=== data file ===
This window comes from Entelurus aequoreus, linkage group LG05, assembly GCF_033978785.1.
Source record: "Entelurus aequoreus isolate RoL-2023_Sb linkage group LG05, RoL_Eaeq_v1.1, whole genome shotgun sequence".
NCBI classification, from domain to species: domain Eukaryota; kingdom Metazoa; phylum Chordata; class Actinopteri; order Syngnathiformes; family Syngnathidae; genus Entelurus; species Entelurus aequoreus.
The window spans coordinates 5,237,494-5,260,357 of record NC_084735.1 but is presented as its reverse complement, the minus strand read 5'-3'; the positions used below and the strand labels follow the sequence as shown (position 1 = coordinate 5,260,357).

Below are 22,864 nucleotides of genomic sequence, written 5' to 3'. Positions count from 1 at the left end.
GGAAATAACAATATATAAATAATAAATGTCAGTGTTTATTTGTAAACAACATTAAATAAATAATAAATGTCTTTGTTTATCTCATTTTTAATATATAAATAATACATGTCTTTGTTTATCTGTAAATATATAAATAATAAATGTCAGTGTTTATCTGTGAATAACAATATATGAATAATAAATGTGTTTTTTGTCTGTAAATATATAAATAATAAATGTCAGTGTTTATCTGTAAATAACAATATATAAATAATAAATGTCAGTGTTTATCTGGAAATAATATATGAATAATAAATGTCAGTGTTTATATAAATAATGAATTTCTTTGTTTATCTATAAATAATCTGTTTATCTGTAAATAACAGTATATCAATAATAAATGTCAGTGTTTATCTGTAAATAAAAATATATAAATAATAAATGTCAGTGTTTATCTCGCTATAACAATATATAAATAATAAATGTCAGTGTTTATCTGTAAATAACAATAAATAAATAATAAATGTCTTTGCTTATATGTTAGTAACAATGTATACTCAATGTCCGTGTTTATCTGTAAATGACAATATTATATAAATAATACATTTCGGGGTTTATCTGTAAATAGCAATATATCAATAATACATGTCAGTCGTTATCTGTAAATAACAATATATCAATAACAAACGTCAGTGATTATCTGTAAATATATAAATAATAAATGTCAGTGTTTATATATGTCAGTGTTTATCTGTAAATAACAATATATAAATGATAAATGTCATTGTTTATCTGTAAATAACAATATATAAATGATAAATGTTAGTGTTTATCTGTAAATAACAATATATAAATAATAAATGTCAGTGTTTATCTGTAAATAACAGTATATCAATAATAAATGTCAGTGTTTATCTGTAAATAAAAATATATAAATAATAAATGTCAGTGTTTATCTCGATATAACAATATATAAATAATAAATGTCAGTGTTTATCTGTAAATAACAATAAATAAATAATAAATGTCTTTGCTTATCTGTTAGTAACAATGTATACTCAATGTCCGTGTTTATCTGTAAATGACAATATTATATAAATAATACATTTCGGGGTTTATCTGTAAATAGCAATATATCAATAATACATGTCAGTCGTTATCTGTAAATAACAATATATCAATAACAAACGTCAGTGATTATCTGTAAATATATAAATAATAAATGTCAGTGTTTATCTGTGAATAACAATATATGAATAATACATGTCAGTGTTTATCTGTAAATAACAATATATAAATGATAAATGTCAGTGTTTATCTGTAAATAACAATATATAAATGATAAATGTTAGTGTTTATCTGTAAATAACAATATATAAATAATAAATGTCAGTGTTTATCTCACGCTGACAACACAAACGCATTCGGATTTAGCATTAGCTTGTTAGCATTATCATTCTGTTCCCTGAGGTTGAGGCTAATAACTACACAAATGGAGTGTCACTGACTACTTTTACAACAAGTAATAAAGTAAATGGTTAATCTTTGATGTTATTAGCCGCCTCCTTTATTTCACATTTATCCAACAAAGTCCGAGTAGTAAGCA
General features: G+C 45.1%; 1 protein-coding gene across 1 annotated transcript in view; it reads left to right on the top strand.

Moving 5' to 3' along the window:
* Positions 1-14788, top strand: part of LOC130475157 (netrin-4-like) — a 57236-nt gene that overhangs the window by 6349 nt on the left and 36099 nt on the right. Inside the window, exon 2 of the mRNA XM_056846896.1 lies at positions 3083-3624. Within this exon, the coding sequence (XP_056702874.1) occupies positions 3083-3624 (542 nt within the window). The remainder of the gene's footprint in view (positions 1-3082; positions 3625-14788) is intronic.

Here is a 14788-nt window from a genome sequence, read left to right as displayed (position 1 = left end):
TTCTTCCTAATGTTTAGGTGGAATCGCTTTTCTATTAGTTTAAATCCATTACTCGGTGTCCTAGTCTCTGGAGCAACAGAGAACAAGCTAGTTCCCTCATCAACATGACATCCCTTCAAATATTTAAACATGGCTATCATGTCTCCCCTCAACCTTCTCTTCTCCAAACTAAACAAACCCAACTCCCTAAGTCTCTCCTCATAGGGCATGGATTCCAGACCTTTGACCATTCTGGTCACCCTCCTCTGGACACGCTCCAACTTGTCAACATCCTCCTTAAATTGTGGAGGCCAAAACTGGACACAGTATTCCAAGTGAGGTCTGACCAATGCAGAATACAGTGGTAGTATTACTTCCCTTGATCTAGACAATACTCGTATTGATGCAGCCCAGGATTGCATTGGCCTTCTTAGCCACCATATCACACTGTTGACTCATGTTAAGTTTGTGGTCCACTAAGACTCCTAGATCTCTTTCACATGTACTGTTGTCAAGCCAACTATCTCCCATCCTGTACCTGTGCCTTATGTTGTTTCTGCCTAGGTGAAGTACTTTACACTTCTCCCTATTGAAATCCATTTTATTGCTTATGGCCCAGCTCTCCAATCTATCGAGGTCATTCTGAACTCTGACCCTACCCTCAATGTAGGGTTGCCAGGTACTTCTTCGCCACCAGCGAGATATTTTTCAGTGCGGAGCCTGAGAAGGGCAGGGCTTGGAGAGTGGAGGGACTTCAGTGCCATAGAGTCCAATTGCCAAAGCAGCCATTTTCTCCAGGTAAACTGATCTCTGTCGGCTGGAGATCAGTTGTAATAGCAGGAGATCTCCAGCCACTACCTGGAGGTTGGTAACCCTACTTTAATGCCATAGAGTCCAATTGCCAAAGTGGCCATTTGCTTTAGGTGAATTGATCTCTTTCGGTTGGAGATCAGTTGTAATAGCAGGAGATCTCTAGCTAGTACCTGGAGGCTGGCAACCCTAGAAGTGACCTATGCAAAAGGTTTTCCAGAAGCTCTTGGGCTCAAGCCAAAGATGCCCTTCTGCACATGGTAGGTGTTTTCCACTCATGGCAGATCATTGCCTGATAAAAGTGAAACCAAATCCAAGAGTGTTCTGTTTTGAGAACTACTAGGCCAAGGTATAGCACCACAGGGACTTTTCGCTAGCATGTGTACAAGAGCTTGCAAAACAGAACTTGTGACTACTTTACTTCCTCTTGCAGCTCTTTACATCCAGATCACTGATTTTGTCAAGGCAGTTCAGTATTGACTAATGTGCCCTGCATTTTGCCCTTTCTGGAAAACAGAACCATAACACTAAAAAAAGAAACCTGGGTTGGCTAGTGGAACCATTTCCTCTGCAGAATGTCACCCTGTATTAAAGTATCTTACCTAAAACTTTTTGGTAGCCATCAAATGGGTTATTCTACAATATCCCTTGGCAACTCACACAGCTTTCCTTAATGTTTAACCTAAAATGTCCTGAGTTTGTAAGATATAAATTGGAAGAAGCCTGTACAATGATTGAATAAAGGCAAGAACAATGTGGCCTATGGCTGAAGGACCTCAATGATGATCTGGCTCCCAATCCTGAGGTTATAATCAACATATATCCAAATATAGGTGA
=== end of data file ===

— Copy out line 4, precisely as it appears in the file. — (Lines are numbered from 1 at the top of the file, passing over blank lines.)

The window spans coordinates 5,237,494-5,260,357 of record NC_084735.1 but is presented as its reverse complement, the minus strand read 5'-3'; the positions used below and the strand labels follow the sequence as shown (position 1 = coordinate 5,260,357).